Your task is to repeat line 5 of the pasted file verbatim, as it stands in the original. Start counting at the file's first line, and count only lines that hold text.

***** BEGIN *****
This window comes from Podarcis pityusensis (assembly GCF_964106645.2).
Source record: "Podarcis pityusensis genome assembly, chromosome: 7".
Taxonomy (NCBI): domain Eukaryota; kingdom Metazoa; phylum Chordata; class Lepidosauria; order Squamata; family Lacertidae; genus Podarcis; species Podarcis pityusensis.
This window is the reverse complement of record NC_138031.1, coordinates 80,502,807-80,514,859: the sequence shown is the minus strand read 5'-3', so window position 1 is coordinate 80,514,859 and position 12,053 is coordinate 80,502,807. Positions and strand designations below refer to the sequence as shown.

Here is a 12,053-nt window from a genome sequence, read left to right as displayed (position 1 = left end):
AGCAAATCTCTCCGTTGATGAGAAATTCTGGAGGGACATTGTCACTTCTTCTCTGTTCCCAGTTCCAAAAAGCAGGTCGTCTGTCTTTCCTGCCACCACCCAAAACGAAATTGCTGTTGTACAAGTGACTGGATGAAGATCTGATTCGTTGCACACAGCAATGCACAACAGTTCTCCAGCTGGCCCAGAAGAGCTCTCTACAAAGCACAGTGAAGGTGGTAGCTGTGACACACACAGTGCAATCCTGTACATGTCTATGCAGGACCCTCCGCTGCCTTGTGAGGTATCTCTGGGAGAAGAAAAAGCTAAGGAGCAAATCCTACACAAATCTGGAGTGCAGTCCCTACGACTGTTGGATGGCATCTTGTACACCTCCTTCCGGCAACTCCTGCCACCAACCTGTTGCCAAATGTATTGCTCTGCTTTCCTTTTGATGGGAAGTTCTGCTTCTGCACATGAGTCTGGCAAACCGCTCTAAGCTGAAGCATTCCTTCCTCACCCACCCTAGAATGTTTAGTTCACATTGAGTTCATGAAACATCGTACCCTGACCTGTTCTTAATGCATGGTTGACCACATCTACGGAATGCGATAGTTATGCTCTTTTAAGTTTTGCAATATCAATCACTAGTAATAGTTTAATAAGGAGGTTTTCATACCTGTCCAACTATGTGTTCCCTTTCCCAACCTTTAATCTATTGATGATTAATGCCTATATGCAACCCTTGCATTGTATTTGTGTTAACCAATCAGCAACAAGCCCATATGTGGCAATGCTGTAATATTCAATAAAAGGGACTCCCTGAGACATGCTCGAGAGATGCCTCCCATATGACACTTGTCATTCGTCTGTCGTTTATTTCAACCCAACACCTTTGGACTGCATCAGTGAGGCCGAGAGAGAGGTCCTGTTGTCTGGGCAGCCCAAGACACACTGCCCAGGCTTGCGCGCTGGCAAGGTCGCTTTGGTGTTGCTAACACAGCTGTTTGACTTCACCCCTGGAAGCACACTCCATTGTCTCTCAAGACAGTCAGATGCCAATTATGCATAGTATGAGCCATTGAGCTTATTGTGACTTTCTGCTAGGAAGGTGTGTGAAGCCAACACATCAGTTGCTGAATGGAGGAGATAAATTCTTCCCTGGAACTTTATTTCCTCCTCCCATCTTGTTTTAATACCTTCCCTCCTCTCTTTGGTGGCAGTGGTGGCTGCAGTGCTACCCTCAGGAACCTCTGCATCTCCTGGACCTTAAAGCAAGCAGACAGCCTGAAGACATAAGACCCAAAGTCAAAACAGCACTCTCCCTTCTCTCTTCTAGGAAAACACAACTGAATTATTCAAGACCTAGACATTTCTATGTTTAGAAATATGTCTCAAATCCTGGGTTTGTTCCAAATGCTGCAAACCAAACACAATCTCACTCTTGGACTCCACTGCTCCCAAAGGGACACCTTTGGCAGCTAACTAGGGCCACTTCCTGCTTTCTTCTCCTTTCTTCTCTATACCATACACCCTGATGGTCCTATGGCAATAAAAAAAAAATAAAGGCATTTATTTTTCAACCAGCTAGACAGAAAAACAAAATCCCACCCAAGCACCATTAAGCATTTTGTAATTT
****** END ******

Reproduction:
Here is a 12,053-nt window from a genome sequence, read left to right as displayed (position 1 = left end):